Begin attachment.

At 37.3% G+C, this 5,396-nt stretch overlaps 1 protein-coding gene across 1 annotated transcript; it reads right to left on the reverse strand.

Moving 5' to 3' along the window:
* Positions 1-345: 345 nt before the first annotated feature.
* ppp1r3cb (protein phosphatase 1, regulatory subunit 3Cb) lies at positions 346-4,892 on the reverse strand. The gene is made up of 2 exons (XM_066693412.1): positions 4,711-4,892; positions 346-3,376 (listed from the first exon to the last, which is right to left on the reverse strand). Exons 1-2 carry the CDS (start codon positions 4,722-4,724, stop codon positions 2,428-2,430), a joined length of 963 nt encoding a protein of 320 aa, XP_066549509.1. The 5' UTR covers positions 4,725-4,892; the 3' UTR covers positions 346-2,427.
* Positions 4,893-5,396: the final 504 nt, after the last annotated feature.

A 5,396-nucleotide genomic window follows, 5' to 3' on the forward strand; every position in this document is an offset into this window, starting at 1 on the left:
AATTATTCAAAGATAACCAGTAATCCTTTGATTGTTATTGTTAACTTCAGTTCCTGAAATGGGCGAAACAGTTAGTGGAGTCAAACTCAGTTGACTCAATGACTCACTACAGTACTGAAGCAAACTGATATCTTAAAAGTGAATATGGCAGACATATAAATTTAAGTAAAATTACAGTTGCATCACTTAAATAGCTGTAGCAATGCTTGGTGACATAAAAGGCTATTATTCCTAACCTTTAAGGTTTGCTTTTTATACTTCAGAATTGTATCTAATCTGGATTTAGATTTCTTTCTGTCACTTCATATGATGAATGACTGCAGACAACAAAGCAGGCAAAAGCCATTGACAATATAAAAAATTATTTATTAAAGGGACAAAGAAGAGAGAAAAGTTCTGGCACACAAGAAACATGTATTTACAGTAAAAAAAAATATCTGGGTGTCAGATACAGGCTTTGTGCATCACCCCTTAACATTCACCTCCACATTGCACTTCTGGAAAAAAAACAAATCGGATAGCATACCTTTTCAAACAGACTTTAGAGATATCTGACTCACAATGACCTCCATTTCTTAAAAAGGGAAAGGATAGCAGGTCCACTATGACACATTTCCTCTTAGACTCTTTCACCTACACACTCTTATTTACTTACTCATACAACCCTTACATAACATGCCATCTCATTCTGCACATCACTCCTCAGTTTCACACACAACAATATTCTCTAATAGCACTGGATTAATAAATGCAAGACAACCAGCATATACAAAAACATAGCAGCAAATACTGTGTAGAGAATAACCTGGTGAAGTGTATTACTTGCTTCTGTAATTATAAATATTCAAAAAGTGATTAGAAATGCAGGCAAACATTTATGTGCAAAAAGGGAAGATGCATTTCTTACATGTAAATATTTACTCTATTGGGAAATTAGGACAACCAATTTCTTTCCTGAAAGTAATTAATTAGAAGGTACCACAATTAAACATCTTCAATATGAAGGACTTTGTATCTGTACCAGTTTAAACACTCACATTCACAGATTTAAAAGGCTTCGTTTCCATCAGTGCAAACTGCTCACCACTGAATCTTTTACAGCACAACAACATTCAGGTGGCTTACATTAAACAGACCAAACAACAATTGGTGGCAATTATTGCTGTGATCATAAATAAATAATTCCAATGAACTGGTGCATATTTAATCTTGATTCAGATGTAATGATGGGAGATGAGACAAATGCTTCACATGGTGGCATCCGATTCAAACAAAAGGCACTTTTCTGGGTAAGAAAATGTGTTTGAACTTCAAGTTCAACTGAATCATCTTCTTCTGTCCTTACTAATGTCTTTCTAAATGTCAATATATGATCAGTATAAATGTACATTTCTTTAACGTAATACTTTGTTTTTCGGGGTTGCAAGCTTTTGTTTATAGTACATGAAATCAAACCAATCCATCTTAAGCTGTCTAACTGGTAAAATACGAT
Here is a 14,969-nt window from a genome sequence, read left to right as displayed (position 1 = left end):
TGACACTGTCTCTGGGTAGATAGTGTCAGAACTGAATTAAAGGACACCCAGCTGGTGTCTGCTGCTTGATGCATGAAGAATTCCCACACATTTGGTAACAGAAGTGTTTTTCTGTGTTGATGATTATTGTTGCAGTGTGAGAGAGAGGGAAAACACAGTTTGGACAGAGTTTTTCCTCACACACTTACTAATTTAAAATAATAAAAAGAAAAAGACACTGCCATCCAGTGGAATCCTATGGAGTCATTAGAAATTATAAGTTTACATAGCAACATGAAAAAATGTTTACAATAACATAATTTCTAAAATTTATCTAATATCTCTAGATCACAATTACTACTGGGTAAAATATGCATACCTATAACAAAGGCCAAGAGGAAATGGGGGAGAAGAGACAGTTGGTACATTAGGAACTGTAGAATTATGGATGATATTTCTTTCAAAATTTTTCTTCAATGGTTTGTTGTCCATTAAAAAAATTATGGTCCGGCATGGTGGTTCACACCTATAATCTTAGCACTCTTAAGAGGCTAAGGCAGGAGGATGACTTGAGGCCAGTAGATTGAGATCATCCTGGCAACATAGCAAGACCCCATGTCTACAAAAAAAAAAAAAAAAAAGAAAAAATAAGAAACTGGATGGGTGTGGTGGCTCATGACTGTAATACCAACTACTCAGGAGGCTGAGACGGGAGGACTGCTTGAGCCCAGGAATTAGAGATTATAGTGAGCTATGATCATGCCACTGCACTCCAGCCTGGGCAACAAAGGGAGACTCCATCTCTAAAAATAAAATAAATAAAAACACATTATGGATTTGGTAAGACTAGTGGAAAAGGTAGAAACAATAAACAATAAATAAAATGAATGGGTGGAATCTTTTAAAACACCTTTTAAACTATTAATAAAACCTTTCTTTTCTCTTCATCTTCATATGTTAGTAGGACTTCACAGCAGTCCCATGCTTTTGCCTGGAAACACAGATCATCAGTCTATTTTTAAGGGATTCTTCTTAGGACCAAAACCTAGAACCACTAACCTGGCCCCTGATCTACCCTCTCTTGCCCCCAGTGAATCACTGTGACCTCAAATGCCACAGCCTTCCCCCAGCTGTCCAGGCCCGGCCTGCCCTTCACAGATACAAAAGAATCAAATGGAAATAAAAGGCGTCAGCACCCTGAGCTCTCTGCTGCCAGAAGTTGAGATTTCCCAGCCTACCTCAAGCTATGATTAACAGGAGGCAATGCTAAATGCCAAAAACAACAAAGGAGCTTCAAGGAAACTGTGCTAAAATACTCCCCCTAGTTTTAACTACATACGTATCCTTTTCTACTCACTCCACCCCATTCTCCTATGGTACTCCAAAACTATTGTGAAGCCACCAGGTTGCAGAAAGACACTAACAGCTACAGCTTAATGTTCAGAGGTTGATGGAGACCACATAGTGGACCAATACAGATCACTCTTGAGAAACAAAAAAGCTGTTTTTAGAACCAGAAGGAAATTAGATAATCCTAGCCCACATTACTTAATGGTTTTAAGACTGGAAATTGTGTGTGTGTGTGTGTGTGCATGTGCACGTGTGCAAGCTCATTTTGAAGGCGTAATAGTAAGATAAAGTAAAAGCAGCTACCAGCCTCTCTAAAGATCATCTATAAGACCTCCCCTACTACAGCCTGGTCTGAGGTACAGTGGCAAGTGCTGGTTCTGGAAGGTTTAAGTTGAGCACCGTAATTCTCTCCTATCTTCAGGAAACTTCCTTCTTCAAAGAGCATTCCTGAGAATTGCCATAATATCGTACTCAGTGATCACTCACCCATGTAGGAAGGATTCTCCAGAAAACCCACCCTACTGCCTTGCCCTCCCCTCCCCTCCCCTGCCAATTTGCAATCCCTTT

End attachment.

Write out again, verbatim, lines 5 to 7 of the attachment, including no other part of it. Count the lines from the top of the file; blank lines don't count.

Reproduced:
* Positions 4,893-5,396: the final 504 nt, after the last annotated feature.

A 5,396-nucleotide genomic window follows, 5' to 3' on the forward strand; every position in this document is an offset into this window, starting at 1 on the left:
AATTATTCAAAGATAACCAGTAATCCTTTGATTGTTATTGTTAACTTCAGTTCCTGAAATGGGCGAAACAGTTAGTGGAGTCAAACTCAGTTGACTCAATGACTCACTACAGTACTGAAGCAAACTGATATCTTAAAAGTGAATATGGCAGACATATAAATTTAAGTAAAATTACAGTTGCATCACTTAAATAGCTGTAGCAATGCTTGGTGACATAAAAGGCTATTATTCCTAACCTTTAAGGTTTGCTTTTTATACTTCAGAATTGTATCTAATCTGGATTTAGATTTCTTTCTGTCACTTCATATGATGAATGACTGCAGACAACAAAGCAGGCAAAAGCCATTGACAATATAAAAAATTATTTATTAAAGGGACAAAGAAGAGAGAAAAGTTCTGGCACACAAGAAACATGTATTTACAGTAAAAAAAAATATCTGGGTGTCAGATACAGGCTTTGTGCATCACCCCTTAACATTCACCTCCACATTGCACTTCTGGAAAAAAAACAAATCGGATAGCATACCTTTTCAAACAGACTTTAGAGATATCTGACTCACAATGACCTCCATTTCTTAAAAAGGGAAAGGATAGCAGGTCCACTATGACACATTTCCTCTTAGACTCTTTCACCTACACACTCTTATTTACTTACTCATACAACCCTTACATAACATGCCATCTCATTCTGCACATCACTCCTCAGTTTCACACACAACAATATTCTCTAATAGCACTGGATTAATAAATGCAAGACAACCAGCATATACAAAAACATAGCAGCAAATACTGTGTAGAGAATAACCTGGTGAAGTGTATTACTTGCTTCTGTAATTATAAATATTCAAAAAGTGATTAGAAATGCAGGCAAACATTTATGTGCAAAAAGGGAAGATGCATTTCTTACATGTAAATATTTACTCTATTGGGAAATTAGGACAACCAATTTCTTTCCTGAAAGTAATTAATTAGAAGGTACCACAATTAAACATCTTCAATATGAAGGACTTTGTATCTGTACCAGTTTAAACACTCACATTCACAGATTTAAAAGGCTTCGTTTCCATCAGTGCAAACTGCTCACCACTGAATCTTTTACAGCACAACAACATTCAGGTGGCTTACATTAAACAGACCAAACAACAATTGGTGGCAATTATTGCTGTGATCATAAATAAATAATTCCAATGAACTGGTGCATATTTAATCTTGATTCAGATGTAATGATGGGAGATGAGACAAATGCTTCACATGGTGGCATCCGATTCAAACAAAAGGCACTTTTCTGGGTAAGAAAATGTGTTTGAACTTCAAGTTCAACTGAATCATCTTCTTCTGTCCTTACTAATGTCTTTCTAAATGTCAATATATGATCAGTATAAATGTACATTTCTTTAACGTAATACTTTGTTTTTCGGGGTTGCAAGCTTTTGTTTATAGTACATGAAATCAAACCAATCCATCTTAAGCTGTCTAACTGGTAAAATACGAT